Data Uses
What we mean:
We want to know how data produced by a program have been used, and about the details of that process: who are the users, why do they want these data, and what does it take for them to use it effectively? Do users access raw data, or more developed products from the program’s data? What kinds of relationships are needed for this to work? Are uses the result of deliberate program design, or are they serendipitous? We also want to know about the program’s aspirations. Who are the intended audiences of the data, and what successes and challenges has the program experienced in trying to reach them? We have observed three common venues for data use: research, education, and management and will organize thoughts by these categories.

Why it matters:
Getting a handle on how data are used and in what form is part of figuring out the capacity for citizen science to contribute to MPA monitoring. We can learn valuable lessons from the experiences of citizen science groups who have formed relationships with other users of their data. Programs may also follow different kinds of research paths from idea to application, which can provide insights for other groups hoping to make their data more useful.

Scientific Credibility
What we mean:
In this section we will investigate how citizen science programs work to demonstrate the credibility or reliability of their methods, data and results. We’re also interested in how users themselves evaluate those issues.

There are many ways of achieving credibility, and we will pay close attention to the strategies adopted by different kinds of programs. To organize our thinking about this issue, we will address four main themes that are commonly mentioned in academic literature dealing with credibility of citizen science. This is not a checklist, but helpful means of establishing credibility:

verification of data quality: this may range from broad scale comparisons with other data sets, to ways of demonstrating and implementing day-to-day oversight.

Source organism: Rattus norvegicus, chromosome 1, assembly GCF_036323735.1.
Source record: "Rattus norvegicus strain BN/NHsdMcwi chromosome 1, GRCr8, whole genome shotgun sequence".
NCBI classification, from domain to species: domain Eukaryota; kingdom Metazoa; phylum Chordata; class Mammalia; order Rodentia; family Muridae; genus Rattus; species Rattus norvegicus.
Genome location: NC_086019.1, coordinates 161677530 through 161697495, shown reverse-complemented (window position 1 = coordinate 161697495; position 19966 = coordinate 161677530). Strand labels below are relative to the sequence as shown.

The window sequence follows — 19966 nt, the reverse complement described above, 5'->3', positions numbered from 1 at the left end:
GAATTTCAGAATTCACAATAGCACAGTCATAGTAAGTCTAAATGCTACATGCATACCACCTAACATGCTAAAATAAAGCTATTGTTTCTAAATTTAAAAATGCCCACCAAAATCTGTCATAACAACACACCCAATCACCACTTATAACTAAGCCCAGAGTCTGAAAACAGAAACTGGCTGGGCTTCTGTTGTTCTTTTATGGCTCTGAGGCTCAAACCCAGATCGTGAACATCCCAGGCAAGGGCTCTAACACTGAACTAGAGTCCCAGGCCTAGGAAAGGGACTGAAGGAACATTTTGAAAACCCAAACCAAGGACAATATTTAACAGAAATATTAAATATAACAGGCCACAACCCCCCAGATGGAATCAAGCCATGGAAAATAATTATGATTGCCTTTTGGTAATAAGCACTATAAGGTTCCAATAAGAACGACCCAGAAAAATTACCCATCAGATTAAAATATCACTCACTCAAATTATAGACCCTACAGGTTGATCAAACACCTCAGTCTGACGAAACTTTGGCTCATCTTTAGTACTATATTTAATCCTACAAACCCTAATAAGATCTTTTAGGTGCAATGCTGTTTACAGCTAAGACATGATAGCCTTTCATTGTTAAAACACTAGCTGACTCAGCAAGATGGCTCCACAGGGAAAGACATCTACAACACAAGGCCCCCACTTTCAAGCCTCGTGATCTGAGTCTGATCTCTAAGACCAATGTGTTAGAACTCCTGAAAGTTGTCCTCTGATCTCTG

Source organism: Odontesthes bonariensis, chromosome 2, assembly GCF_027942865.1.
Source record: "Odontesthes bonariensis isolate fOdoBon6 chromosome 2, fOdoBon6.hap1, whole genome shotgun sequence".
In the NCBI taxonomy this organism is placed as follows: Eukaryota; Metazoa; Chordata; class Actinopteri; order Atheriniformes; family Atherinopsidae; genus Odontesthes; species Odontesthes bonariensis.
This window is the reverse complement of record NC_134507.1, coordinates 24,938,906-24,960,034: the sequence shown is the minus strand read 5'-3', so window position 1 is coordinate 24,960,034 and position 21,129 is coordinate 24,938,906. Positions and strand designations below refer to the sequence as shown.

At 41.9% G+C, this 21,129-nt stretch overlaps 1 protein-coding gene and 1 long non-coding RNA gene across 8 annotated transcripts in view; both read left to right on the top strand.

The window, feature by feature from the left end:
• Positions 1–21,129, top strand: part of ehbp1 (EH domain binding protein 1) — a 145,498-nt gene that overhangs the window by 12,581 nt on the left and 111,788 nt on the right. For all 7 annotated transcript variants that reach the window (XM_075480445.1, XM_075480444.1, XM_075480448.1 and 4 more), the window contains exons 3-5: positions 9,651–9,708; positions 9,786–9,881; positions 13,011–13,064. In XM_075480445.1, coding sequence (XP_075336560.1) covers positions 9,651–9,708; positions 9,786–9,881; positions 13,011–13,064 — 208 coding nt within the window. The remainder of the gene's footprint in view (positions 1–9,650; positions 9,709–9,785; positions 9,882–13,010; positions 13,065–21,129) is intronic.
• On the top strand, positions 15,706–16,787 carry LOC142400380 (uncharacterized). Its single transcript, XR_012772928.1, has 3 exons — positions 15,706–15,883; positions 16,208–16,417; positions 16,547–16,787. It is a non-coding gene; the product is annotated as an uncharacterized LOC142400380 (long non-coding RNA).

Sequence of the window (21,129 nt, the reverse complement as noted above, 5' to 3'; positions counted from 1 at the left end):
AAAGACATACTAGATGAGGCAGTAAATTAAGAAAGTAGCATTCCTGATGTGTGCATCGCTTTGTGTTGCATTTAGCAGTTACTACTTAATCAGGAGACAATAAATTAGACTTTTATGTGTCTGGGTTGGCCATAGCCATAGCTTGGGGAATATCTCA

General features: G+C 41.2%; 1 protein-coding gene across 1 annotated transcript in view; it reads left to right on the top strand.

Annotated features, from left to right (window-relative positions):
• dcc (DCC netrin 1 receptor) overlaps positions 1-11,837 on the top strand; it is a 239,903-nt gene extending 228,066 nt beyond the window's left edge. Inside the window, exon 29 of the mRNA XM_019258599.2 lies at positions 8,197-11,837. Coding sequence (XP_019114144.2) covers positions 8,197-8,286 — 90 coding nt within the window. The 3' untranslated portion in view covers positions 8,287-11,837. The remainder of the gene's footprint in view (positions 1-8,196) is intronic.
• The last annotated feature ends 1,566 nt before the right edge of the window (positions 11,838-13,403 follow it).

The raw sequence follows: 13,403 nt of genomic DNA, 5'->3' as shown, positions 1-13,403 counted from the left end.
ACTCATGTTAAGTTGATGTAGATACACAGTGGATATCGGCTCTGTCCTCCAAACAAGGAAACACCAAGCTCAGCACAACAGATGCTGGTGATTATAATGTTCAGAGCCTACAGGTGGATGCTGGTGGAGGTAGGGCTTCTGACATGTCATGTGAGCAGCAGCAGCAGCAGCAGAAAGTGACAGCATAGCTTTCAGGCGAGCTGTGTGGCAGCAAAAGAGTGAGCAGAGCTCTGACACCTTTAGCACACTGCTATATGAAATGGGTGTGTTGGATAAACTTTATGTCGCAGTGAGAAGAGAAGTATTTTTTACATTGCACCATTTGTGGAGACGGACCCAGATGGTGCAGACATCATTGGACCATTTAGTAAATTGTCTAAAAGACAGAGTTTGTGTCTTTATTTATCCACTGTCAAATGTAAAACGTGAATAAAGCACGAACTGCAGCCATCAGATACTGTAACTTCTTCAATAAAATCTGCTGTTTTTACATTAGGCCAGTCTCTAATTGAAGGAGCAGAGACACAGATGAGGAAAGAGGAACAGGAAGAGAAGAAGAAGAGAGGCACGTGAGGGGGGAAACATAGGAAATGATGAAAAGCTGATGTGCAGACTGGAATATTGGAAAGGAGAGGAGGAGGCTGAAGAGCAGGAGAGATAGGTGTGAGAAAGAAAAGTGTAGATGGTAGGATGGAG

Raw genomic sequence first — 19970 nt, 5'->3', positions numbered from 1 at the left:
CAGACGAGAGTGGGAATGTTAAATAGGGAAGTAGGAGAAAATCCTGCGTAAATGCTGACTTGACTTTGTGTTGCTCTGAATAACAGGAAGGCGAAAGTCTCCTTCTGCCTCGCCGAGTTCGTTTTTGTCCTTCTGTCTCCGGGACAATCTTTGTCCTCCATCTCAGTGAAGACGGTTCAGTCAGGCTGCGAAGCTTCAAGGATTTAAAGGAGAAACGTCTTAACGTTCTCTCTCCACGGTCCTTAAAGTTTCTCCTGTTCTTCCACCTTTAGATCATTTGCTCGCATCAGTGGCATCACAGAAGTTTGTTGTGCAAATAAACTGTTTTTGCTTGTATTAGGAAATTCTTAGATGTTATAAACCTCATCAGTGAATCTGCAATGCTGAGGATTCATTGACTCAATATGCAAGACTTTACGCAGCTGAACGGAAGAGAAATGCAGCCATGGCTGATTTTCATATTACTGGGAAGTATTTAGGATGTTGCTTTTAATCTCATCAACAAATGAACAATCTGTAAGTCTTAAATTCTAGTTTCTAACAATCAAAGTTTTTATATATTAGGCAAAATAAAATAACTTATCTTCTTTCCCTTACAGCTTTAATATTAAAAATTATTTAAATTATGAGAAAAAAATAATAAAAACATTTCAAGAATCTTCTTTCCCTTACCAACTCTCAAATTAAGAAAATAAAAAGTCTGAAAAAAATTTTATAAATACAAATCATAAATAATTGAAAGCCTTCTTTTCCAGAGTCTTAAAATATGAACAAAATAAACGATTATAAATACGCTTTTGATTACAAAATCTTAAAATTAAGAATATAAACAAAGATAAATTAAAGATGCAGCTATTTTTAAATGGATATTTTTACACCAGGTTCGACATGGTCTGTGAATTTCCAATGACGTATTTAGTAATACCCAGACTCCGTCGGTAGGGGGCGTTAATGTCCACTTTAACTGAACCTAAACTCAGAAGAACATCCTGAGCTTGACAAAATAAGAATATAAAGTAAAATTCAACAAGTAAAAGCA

raw data transparency and access: open access may eliminate suspicion of bias, but also enable misleading uses of data.
clarity of communications: even with good data, communication of results are crucial in building credibility. This relates to the capacity needed for analysis and communications of results, as well as strategies of reaching target audiences.
willingness and capability to adapt methods: methods tailored to a particular application are more likely to answer the questions at hand. Adapting methods slightly to address current management needs while maintaining integrity of the long-term dataset shows both scientific skill and attention to detail that lends credibility to the data.

Why it matters:
Standard norms and practices for assessing the credibility of academic research may not always be appropriate for citizen science. Lessons from the case studies may point toward rules of thumb that can be applied when considering the use of citizen science in MPA monitoring.

Program Sustainability
What we mean:
Here we are interested in learning what it takes for programs to last over many years, and even decades. Issues that frequently arise when discussing program sustainability include funding sources, staff and volunteer longevity, and the various forms of physical and social capital that programs must maintain. We also want to understand what steps newer programs can take, or are taking, to plan for long-term operations.

Why it matters:
Long-term datasets, and the programs that support them, are extremely important to MPA monitoring. While this is not to say that short term citizen science efforts cannot be useful, lessons on sustainability can help us to think through the challenge of implementing MPA monitoring over decades.

Looking Toward the Future
What we mean:
Beyond understanding how individual programs are currently operating, we want to understand their future plans and goals.

Why it matters:
Whether a program’s goals relate sustainable funding sources, building in new activities or partnerships, expanding geographic focus, or increasing educational impact, we want to explore how involvement in MPA monitoring might be helpful in meeting those goals. Looking forward also allows a moment to be optimistic about both the state of the environment being monitored and engage in some forward-looking thinking on the challenges of making a citizen science program run.